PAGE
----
I.                   China – Use of False Expense Reports to Cover Improper Gifts and Cash Payments

In China, Lilly employees used the classic system of submitting inflated expense reports and using the excess reimbursements to pay bribes. More ominously, not only did the sales representatives engage in this tactic but their supervisors did and also instructed subordinates to do so as well. The list of gifts that were provided to Chinese government officials was as wide ranging as it was creative. There were gifts consisting of specialty foods, wines and a jade bracelet. There were paid trips to bath houses, karaoke bars and spas. There was money paid to purchase “door prizes and publication fees to government employed physicians.” It was even noted that bribes were paid consisting of cigarettes. In the SEC complaint it stated that “Although the dollar amount of each gift was generally small, the improper payments were wide-spread across the [China] subsidiary.”

II.                Brazil – Use of Distributor Discounts to Fund Bribes

In Brazil, Lilly sold drugs to distributors who then resold the products to both public and private entities. It was the classic distributor model where Lilly sold the drugs to the distributors at a discount and then the distributors would resell the products “at a higher price and then took their discount as compensation.” There was a fairly standard discount given to the distributors which generally ranged “between 6.5% and 15%, with the majority of distributors in Brazil receiving a 10% discount.”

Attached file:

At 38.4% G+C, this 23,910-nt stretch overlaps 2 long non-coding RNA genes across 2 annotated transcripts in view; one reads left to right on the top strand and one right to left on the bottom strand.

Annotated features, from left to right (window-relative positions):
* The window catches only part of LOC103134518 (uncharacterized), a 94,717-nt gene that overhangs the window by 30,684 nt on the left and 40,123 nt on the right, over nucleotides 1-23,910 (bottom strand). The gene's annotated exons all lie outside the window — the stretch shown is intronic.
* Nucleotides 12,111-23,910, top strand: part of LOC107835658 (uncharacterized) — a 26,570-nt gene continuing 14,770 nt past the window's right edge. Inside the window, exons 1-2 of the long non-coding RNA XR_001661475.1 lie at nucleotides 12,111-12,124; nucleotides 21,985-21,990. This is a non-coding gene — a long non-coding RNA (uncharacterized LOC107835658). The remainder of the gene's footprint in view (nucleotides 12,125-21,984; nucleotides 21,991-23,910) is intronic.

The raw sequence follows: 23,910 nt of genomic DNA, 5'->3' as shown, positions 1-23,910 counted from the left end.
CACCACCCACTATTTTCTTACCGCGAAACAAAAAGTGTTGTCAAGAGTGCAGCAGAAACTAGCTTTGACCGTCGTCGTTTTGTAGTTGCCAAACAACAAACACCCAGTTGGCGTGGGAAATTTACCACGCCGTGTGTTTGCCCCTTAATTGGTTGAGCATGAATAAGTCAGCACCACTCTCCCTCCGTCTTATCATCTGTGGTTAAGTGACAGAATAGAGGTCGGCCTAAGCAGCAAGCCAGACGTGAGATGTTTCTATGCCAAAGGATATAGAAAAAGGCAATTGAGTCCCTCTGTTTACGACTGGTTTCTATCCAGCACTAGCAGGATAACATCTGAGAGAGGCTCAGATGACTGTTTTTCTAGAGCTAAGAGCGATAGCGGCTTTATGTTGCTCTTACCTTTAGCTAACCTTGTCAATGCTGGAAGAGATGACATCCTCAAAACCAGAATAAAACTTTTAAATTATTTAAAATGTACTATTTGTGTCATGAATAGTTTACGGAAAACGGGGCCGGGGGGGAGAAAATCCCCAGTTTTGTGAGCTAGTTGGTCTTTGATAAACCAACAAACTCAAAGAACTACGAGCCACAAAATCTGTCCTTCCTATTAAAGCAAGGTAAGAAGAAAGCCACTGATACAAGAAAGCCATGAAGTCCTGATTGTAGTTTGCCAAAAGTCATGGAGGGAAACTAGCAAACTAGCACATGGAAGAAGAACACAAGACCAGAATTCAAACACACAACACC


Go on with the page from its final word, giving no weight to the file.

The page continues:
However in early 2007, at the request of a Lilly sales manager, the company awarded an unusually high discount of between 17% and 19% to a distributor for the sale of a Lilly drug to the government of one of the states of Brazil. The distributor used approximately 6% of this additional discount to create a fund to pay Brazilian government representatives to purchase the Lilly drugs from him. Further, the Lilly sales manager who requested this unusual discount was aware of the bribery scheme. Moreover, this increase in the discount was approved by the company with no further inquiry as to the reason for the request or to substantiate the basis for such an unusually high discount. If there were any internal controls they were not followed.